Eco-Fascists: How Radical Conservationists Are Destroying Our National Heritage

Here investigative reporter Elizabeth Nickson documents the ways today’s environmental movement has strayed from its scientific roots and has subsequently destroyed ecosystems and hurt rural communities in North America and beyond.

It all started when Nickson tried getting approval to subdivide her 28 acres on Salt Spring Island, British Columbia…and was confronted by the full force and power of radical conservationists who’d taken over her local zoning council.

The Canadian author soon discovered that she was not free to do what she wanted with her land, and that in the view of these arrogant “stewards” it wasn’t really hers at all.

Nickson’s long, frustrating, and eyeopening encounter ignited her subsequent journey toward investigating and exposing the hugely destructive impact of the environmental movement—and not just in her own backyard, but all over the world.

What Nickson discovered over the course of her investigative mission is shocking.

Namely, that 40 million Americans have been driven from their land, and rural culture is being systematically crushed, even as wildlife, forests, and rangelands are dying.

Clearly it’s not easy being green.

Listen to Nickson chat with PJ Media’s Ed Driscoll about Eco-Facists:

In Eco-Fascists, Nickson explores how environmental radicals have taken over government agencies at the local, state, and federal levels. The result? A wholesale sequestration of forest, range, and water—more than 40 percent of North America—impoverishing us all, especially the most vulnerable. This confiscation of America’s natural heritage is a major factor contributing to our current economic decline; until it is acknowledged and addressed, Nickson writes, our economy won’t recover.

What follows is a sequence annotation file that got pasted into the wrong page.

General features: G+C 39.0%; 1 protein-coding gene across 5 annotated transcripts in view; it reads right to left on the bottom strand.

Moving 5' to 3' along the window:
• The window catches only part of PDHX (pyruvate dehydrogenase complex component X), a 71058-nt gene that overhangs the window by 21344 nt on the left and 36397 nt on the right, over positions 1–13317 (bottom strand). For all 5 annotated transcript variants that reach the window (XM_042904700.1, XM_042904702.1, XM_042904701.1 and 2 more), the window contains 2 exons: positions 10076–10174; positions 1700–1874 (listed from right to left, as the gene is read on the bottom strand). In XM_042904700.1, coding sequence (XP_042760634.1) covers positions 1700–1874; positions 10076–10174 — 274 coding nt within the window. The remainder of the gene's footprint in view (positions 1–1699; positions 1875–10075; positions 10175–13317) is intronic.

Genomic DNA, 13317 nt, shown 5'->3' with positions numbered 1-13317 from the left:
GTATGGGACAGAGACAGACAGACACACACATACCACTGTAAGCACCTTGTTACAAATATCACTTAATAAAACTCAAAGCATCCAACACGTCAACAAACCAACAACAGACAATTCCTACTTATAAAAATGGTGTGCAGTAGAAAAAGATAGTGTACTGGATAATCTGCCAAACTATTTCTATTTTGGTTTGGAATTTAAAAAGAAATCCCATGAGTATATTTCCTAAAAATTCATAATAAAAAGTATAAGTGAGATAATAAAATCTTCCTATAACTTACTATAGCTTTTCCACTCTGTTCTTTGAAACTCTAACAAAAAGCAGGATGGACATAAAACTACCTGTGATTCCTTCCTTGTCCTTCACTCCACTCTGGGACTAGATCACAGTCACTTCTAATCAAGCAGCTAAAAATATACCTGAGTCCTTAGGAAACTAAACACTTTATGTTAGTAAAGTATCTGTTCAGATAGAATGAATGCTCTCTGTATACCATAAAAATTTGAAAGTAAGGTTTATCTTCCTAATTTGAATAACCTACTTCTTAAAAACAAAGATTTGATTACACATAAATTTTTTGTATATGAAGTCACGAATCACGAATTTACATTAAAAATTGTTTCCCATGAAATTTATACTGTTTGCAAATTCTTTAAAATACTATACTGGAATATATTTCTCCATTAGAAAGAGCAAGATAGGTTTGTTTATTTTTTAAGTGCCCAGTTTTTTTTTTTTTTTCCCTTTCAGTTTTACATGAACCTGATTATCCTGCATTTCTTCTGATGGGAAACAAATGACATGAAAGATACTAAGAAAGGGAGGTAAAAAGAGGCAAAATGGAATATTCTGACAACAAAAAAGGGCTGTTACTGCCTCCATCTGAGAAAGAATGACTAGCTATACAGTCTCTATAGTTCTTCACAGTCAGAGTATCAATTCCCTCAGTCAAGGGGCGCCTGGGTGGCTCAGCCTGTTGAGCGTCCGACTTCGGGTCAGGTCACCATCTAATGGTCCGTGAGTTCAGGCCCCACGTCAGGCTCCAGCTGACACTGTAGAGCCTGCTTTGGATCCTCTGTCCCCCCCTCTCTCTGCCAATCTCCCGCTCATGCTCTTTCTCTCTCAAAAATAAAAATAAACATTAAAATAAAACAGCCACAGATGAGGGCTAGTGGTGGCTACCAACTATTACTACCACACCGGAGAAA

Nickson also traces the tens of billions of dollars environmental nonprofits marshal every year to promote the notion that our essential natural systems are collapsing, and finds—in a brutal example of self-fulfilling prophecy—that their corrupted science is making a desert out of the heartland.

The author also visits once-thriving communities that are turning to ghost towns because land development has forced residents to leave; in addition, environmental legislation has forced mines, ranches, and mills to close and has forbidden critical forest, range, park, and wilderness maintenance—leading to rampant fires and deadly floods.

Eco-Fascists exposes the major fallacies of the environmental movement—from wildlife protection to zoning to forest-fire management—and introduces us to the individuals who are fighting back.

And if all that isn’t enough to ring your alarm bells, check out this chilling excerpt:

The title of this book is harsh, particularly when used in regard to environmentalists, whom most people view as virtuous at best, foolish at worst. But I do not use this term lightly, nor as a banner to grab attention. My father landed on D-Day and, at the end of the war, was put in charge of a Nazi camp and told to “sort those people out.” He was a tender soul despite his heroism, and my brothers and I grew up intimate with his nightmares—nightmares with him until he died. That darkness and history taught me that man defaults to tyranny over and over again, and while the tyranny of the environmental movement in rural America has not reached what its own policy documents say is its ultimate goal—radical population reduction—we cannot any longer ignore that goal and its implications.